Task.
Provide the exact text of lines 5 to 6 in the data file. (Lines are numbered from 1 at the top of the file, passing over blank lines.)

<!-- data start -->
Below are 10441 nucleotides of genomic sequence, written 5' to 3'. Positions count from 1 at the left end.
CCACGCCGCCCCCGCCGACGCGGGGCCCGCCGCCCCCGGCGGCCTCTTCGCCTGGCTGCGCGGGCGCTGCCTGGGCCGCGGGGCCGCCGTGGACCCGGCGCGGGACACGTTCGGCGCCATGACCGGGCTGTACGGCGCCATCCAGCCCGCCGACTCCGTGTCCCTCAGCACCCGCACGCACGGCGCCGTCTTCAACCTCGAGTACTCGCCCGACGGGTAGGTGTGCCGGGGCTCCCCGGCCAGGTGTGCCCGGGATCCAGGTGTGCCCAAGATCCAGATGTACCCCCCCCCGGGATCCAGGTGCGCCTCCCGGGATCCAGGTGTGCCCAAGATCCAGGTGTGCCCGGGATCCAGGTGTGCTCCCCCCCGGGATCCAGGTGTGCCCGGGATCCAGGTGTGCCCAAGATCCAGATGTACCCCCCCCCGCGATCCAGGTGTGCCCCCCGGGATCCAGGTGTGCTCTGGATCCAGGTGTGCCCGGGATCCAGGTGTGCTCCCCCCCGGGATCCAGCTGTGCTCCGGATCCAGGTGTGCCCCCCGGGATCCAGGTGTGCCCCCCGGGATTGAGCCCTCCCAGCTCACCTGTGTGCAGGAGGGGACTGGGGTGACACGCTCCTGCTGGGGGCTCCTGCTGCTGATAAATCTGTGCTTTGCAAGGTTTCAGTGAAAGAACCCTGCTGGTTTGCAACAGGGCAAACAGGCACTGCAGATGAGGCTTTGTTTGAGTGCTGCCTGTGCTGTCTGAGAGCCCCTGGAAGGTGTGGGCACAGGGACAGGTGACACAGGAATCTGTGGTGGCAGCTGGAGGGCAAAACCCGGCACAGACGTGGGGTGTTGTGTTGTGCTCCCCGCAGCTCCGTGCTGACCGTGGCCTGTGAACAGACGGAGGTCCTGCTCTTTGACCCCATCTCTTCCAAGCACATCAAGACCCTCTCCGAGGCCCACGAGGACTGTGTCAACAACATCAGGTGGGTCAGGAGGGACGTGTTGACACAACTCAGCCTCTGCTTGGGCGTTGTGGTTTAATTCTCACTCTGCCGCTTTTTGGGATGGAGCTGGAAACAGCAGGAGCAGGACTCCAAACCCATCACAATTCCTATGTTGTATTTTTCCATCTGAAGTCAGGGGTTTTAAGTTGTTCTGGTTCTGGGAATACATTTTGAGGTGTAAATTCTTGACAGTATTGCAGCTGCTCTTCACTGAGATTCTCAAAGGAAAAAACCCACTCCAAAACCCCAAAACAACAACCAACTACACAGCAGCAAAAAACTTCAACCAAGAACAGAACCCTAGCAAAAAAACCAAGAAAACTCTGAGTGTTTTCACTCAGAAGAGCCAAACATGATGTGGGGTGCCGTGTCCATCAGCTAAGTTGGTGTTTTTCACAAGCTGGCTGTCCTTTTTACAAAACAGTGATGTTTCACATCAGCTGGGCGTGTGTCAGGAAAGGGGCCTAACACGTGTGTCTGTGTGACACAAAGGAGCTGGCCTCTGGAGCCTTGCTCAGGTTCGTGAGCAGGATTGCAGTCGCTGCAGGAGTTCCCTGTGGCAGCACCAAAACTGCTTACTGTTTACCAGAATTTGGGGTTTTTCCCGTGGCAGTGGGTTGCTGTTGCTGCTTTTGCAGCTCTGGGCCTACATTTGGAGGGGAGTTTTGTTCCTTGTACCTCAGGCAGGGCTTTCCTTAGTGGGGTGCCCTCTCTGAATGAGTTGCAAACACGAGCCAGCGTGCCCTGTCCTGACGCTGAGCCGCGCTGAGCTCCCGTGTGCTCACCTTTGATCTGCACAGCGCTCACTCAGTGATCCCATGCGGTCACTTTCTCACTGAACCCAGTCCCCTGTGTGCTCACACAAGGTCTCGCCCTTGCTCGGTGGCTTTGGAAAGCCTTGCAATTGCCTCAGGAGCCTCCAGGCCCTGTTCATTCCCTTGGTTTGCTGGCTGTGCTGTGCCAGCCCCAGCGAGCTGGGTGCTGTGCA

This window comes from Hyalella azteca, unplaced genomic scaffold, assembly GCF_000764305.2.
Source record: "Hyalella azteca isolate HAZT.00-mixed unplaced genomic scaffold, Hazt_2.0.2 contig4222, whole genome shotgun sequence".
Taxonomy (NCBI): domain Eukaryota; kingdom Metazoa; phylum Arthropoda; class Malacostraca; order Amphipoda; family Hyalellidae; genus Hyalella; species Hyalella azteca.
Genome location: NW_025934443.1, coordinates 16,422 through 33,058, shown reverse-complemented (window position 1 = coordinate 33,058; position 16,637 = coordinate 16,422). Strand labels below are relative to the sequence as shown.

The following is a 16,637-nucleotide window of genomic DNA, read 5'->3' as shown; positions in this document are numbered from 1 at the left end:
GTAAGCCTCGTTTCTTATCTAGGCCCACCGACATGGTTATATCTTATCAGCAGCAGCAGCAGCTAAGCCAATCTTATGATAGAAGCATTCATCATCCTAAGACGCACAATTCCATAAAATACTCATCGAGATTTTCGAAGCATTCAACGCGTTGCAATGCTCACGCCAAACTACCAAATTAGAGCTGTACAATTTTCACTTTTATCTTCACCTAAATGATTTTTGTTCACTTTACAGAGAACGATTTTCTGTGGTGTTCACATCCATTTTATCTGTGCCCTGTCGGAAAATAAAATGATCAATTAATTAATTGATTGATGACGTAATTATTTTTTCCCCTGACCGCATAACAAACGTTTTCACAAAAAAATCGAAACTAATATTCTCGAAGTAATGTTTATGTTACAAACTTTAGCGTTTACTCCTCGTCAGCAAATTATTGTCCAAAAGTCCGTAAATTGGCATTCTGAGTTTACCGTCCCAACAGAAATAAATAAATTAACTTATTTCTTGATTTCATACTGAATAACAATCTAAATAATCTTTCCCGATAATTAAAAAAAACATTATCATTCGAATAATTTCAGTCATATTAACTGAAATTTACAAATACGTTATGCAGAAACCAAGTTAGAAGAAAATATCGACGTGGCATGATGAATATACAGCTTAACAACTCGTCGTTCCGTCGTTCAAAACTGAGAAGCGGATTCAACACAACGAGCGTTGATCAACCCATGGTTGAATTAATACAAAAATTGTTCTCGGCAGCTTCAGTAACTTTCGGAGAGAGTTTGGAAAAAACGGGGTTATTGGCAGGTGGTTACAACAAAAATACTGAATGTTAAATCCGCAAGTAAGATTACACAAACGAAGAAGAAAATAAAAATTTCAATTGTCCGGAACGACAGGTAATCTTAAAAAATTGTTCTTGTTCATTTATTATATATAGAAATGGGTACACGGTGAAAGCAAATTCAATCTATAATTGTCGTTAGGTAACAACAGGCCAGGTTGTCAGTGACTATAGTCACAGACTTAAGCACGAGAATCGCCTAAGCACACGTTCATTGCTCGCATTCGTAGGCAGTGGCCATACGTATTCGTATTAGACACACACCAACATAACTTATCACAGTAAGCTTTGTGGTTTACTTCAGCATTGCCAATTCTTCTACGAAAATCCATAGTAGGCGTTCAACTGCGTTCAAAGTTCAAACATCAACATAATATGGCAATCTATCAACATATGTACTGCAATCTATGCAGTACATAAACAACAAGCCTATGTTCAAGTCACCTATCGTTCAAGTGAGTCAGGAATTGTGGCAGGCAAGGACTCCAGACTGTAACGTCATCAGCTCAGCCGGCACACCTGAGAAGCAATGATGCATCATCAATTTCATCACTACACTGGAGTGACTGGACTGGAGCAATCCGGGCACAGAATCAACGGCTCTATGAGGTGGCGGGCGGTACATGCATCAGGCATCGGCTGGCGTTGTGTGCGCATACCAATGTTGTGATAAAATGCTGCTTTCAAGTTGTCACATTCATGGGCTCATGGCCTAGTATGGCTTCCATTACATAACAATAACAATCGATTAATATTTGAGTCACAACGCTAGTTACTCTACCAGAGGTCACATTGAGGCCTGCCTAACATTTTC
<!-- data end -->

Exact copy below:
Taxonomy (NCBI): domain Eukaryota; kingdom Metazoa; phylum Arthropoda; class Malacostraca; order Amphipoda; family Hyalellidae; genus Hyalella; species Hyalella azteca.
Genome location: NW_025934443.1, coordinates 16,422 through 33,058, shown reverse-complemented (window position 1 = coordinate 33,058; position 16,637 = coordinate 16,422). Strand labels below are relative to the sequence as shown.